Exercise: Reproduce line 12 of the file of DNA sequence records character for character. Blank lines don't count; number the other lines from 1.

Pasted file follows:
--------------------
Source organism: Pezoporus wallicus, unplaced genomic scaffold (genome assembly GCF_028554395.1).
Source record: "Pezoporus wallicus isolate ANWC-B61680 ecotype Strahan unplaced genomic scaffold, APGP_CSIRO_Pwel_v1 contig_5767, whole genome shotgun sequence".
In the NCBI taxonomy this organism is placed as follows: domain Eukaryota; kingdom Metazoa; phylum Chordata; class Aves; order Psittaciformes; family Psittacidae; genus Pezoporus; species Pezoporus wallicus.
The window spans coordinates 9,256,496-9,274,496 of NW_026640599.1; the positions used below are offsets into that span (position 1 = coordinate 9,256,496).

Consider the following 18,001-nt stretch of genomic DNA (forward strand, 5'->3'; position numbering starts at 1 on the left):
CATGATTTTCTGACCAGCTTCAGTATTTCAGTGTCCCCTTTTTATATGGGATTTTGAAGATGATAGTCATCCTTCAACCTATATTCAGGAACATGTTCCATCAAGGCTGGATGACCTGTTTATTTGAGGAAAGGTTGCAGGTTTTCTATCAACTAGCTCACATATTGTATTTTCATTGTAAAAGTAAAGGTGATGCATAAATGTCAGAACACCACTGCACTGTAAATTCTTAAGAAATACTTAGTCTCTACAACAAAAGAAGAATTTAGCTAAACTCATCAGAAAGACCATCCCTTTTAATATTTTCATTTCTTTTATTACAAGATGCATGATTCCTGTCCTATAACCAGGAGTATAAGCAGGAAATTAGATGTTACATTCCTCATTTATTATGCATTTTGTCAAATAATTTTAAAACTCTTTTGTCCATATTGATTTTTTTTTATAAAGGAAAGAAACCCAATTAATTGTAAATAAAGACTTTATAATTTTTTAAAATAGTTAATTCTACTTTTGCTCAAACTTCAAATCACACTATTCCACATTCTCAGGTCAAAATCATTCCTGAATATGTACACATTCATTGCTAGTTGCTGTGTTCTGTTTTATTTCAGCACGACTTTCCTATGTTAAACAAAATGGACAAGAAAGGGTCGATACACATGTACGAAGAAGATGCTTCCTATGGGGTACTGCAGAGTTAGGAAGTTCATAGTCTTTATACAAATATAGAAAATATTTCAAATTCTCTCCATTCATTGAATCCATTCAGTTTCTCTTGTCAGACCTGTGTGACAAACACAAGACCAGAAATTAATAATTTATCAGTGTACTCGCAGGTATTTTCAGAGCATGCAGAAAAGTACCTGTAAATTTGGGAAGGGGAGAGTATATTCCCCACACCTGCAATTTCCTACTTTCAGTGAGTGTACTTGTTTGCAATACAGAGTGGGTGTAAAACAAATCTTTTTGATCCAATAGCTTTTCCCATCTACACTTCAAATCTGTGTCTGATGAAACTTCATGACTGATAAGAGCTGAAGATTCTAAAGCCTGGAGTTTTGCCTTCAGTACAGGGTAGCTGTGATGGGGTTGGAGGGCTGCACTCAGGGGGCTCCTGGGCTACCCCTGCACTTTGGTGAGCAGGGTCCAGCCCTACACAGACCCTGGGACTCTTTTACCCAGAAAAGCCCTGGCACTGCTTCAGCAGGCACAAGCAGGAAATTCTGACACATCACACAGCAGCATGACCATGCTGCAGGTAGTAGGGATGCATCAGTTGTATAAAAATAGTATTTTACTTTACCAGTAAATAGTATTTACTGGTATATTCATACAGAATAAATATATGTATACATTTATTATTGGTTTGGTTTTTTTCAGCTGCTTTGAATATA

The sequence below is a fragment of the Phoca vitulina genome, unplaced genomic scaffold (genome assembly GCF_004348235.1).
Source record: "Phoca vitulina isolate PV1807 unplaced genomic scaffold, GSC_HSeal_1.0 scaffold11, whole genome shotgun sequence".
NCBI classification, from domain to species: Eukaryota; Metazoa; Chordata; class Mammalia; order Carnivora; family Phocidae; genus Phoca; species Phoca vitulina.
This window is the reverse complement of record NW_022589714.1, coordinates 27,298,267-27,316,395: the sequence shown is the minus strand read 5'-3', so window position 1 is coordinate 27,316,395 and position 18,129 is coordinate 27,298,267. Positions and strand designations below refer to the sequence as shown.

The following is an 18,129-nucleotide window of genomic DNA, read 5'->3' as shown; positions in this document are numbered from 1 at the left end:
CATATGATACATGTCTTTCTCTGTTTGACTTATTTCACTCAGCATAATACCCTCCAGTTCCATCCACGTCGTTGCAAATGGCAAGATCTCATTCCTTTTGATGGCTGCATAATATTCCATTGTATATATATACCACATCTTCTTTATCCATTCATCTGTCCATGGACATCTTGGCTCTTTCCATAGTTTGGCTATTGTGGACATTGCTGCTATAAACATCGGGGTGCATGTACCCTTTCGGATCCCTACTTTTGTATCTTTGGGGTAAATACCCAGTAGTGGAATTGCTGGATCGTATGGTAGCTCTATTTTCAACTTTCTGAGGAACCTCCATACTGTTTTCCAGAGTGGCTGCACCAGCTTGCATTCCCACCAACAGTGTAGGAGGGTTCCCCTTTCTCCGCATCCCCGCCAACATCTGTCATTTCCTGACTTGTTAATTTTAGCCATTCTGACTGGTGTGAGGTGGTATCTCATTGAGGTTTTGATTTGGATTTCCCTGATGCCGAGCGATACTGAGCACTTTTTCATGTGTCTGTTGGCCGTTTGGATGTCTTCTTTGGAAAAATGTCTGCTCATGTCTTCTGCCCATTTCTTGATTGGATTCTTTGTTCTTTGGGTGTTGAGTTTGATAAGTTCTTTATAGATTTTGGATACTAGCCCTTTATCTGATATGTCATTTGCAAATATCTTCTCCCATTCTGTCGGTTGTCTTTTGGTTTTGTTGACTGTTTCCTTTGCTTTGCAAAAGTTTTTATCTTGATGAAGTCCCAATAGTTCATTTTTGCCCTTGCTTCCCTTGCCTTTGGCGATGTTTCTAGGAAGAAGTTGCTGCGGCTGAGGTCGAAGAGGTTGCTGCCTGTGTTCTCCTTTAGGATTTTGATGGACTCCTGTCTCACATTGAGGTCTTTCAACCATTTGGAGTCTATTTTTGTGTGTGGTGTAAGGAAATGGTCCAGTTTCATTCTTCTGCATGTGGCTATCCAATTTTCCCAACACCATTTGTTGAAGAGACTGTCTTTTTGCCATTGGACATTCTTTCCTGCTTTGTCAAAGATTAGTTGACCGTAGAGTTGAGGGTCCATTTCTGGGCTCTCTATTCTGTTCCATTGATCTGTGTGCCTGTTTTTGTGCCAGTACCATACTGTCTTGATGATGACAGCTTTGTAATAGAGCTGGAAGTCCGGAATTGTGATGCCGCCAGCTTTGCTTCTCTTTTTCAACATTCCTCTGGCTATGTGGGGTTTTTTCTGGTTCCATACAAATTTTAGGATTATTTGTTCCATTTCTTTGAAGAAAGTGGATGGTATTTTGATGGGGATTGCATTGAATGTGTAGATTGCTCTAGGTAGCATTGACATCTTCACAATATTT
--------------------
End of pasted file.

CATATGATACATGTCTTTCTCTGTTTGACTTATTTCACTCAGCATAATACCCTCCAGTTCCATCCACGTCGTTGCAAATGGCAAGATCTCATTCCTTTTGATGGCTGCATAATATTCCATTGTATATATATACCACATCTTCTTTATCCATTCATCTGTCCATGGACATCTTGGCTCTTTCCATAGTTTGGCTATTGTGGACATTGCTGCTATAAACATCGGGGTGCATGTACCCTTTCGGATCCCTACTTTTGTATCTTTGGGGTAAATACCCAGTAGTGGAATTGCTGGATCGTATGGTAGCTCTATTTTCAACTTTCTGAGGAACCTCCATACTGTTTTCCAGAGTGGCTGCACCAGCTTGCATTCCCACCAACAGTGTAGGAGGGTTCCCCTTTCTCCGCATCCCCGCCAACATCTGTCATTTCCTGACTTGTTAATTTTAGCCATTCTGACTGGTGTGAGGTGGTATCTCATTGAGGTTTTGATTTGGATTTCCCTGATGCCGAGCGATACTGAGCACTTTTTCATGTGTCTGTTGGCCGTTTGGATGTCTTCTTTGGAAAAATGTCTGCTCATGTCTTCTGCCCATTTCTTGATTGGATTCTTTGTTCTTTGGGTGTTGAGTTTGATAAGTTCTTTATAGATTTTGGATACTAGCCCTTTATCTGATATGTCATTTGCAAATATCTTCTCCCATTCTGTCGGTTGTCTTTTGGTTTTGTTGACTGTTTCCTTTGCTTTGCAAAAGTTTTTATCTTGATGAAGTCCCAATAGTTCATTTTTGCCCTTGCTTCCCTTGCCTTTGGCGATGTTTCTAGGAAGAAGTTGCTGCGGCTGAGGTCGAAGAGGTTGCTGCCTGTGTTCTCCTTTAGGATTTTGATGGACTCCTGTCTCACATTGAGGTCTTTCAACCATTTGGAGTCTATTTTTGTGTGTGGTGTAAGGAAATGGTCCAGTTTCATTCTTCTGCATGTGGCTATCCAATTTTCCCAACACCATTTGTTGAAGAGACTGTCTTTTTGCCATTGGACATTCTTTCCTGCTTTGTCAAAGATTAGTTGACCGTAGAGTTGAGGGTCCATTTCTGGGCTCTCTATTCTGTTCCATTGATCTGTGTGCCTGTTTTTGTGCCAGTACCATACTGTCTTGATGATGACAGCTTTGTAATAGAGCTGGAAGTCCGGAATTGTGATGCCGCCAGCTTTGCTTCTCTTTTTCAACATTCCTCTGGCTATGTGGGGTTTTTTCTGGTTCCATACAAATTTTAGGATTATTTGTTCCATTTCTTTGAAGAAAGTGGATGGTATTTTGATGGGGATTGCATTGAATGTGTAGATTGCTCTAGGTAGCATTGACATCTTCACAATATTT